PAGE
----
2) The anecdotal fact that that you avoided injury while riding a bike without a helmet says very little about the effect of helmets on bicycle safety. No one is making the argument that if you don't wear a helmet, you *will* incur injury. They are simply arguing that the risk for serious injury is statistically greater. (This is a disputed claim, or course.)

Guez, I took his argument to be that wearing a seatbelt does not reduce crashes. Thay may be true (but then it may not be), so I didn't push back. And I thought the anecdotal evidence was so pointless that it didn't require a response.

An interesting article in the NY Times about ski helmets and thier lack of effectiveness in avoiding brain injuries: http://www.nytimes.com/2014/01/01/sports/on-slopes-rise-in-helmet-use-but-no-decline-in-brain-injuries.html?_r=0

The anecdotal evidence reinforces one argument, that cycling is not an inherently dangerous activity such that riding without a helmet is recklessness.

Bicycle helmets address the consequences of cycling accidents, not the causes. Helmets almost certainly reduce the severity of a head injury in a low impact/low speed crash, but does nothing to reduce the likelihood of a crash. I consider my daily commute via bicycle to have been safe when I make it to my destination w/o having come in close contact with another vehicle, a pedestrian, or a stationary object. An incident that causes my head to collide with something harder than bugs or rain would not be considered a safe trip.

Addressing the causes of accidents makes cycling (and driving and walking) safer. I am sorry if my viewpoint seems bizarre. Not the first time in my 60+ years that my points have been cited as bizarre.

Ride safe, and I do recommend using a helmet.

Crickey7,

If we're going to bring out anecdotal evidence, I'll mention that I had a fall a few years ago, hit my head, but it didn't crack open, thereby "reinforcing" the argument that helmets have miraculous life-saving powers.

Your turn.

There is, in point of fact, no evidence that cycling helmets reduce the consequences of low impact crashes. As discussed here previously, they are designed to prevent skull fractures, not concussion, by absorbing point loads, not decelerations.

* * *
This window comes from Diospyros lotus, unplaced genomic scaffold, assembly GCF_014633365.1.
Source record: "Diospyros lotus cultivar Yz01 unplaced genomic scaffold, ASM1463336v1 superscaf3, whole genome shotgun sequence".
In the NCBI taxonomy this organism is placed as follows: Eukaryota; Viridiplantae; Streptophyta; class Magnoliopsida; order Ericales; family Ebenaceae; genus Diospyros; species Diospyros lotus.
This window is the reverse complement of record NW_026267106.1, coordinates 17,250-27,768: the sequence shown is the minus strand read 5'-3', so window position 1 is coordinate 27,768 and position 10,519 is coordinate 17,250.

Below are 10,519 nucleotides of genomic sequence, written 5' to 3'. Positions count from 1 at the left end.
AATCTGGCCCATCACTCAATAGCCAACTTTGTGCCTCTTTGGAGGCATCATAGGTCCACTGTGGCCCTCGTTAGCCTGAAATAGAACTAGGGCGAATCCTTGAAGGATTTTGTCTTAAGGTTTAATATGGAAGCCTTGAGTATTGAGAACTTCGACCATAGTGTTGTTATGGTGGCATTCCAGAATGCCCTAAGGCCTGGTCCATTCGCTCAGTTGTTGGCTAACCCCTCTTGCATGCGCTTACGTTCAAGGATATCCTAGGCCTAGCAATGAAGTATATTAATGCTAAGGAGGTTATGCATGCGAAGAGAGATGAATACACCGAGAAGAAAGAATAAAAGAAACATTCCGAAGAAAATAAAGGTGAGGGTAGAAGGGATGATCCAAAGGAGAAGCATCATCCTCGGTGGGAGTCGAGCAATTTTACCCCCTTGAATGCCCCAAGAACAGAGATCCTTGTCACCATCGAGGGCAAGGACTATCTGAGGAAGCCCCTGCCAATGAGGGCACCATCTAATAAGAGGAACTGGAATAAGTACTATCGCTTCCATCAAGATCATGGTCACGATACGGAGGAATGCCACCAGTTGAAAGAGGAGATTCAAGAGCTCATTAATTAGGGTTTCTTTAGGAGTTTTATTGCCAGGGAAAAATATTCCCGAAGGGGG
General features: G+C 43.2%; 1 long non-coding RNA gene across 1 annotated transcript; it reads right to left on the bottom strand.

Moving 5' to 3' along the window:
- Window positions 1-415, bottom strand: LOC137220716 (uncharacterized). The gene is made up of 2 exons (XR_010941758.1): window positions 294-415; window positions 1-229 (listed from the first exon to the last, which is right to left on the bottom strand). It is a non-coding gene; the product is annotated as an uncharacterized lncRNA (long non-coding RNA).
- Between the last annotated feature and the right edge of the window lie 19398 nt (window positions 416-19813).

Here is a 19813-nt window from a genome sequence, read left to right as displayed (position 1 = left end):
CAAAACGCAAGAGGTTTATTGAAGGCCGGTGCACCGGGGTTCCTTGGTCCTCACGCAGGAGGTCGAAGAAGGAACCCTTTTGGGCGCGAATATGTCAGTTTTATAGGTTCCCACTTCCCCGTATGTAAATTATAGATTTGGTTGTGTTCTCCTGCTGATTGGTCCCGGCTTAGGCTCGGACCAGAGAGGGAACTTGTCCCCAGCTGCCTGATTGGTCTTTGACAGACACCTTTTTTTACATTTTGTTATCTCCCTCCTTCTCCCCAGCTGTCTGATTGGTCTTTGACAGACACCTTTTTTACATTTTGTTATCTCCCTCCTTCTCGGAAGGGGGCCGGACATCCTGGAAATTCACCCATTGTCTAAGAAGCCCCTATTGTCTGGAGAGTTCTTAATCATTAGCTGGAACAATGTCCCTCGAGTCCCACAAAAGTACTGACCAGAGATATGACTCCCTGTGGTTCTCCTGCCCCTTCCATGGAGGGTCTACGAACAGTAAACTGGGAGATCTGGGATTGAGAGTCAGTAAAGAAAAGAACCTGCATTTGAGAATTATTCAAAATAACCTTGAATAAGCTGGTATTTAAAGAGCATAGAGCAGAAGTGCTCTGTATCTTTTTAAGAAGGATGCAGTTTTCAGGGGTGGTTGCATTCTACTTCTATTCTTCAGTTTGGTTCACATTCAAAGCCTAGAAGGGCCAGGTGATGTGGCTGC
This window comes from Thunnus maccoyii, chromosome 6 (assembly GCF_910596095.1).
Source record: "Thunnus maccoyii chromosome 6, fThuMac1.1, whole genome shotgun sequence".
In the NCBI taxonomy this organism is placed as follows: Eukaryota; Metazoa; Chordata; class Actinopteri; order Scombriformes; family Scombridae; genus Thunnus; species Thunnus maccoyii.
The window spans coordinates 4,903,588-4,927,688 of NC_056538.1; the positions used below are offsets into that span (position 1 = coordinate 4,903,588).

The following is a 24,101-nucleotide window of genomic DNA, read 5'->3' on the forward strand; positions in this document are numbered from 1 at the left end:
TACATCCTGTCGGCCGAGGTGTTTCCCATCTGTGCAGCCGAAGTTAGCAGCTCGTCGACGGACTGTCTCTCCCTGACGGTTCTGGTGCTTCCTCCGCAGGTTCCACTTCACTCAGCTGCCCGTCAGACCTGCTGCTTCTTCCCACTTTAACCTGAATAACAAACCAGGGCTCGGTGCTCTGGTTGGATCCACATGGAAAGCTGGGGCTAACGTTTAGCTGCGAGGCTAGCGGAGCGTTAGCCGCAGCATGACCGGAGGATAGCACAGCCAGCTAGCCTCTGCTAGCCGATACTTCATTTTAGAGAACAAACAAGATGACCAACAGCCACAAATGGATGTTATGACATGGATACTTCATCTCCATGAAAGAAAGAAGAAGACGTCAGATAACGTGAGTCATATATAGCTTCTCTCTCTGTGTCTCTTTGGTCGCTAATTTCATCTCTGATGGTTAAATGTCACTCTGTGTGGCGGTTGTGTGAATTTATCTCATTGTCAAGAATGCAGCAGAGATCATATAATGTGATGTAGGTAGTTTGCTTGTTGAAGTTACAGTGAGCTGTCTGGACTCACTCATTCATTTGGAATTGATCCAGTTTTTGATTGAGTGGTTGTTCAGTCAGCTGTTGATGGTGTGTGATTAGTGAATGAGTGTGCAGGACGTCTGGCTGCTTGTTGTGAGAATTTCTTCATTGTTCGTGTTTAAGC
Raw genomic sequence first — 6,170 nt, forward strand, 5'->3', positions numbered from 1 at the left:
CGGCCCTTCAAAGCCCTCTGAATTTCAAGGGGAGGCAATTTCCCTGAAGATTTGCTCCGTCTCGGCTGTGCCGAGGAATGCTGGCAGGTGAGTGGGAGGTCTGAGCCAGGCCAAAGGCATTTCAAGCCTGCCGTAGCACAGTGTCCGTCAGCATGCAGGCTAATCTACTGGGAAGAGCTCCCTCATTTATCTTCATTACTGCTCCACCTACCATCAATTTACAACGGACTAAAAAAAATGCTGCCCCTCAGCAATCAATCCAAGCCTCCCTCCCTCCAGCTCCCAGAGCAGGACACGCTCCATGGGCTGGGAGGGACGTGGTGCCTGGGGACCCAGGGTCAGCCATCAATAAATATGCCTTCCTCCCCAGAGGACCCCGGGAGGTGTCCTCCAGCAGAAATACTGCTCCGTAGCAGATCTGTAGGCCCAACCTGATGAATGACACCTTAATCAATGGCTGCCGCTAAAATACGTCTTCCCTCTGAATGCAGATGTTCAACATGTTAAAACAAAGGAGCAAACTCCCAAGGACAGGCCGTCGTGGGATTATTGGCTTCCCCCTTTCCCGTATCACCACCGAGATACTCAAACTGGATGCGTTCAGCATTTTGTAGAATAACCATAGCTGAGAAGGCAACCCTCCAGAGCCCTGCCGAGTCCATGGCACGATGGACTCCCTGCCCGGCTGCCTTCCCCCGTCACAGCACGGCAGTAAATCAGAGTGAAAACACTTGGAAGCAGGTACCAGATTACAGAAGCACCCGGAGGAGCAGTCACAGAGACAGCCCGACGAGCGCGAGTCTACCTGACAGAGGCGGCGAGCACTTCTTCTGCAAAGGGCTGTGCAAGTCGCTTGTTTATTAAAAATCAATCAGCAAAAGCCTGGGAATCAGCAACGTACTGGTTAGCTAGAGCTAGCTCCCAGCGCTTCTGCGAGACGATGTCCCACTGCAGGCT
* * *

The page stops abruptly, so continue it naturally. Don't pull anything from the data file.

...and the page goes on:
As for anecdotal evidence, I have ridden a bicycle as my preferred mode of transport for some 50 years, including several years of active racing, and hit my head exactly once--when I stuck my gloved hand into my front spokes in an act of consummate oafishness. Nevertheless, I suffer from disinhibition, trouble concentrating, and memory loss, all symptoms of mild TBI. Go figure.

Risk is a function of probability and severity. You focus on the second and ignore the first.

The best assessment of risk for cycling and head injury is that it isn't risky at all, particularly when compared to alternative sports (if it's for recreation) or modes of transportation. The probability is very small and the incremental risk of not wearing a wearing a helmet, while not zero, is not anything like a doubling or tripling of severity. Many of these head injuries occur in crashes so severe a helmet would be useless. In other instances (and this has happened to me), the helmet offered no protection because the design does not cover the entire head. In others, the impact is sufficiently small that helmetlessness is irrelevant. So we have an unlikely occurrence, a subset of which has a result in which a helmet makes a difference. That's enough for me as a personal choice to wear one, but not enough to cause me to hector those who are making an alternative, but perfectly rational, choice not to wear one.

Regardless of whether bicycle helmets reduce injuries overall, or reduce the number of riders, we're missing the most important point: a rider without a helmet is a grand opportunity to spit bile at a perfect stranger, all the while casting myself in the role of a decent and caring person. And that's a rare opportunity indeed.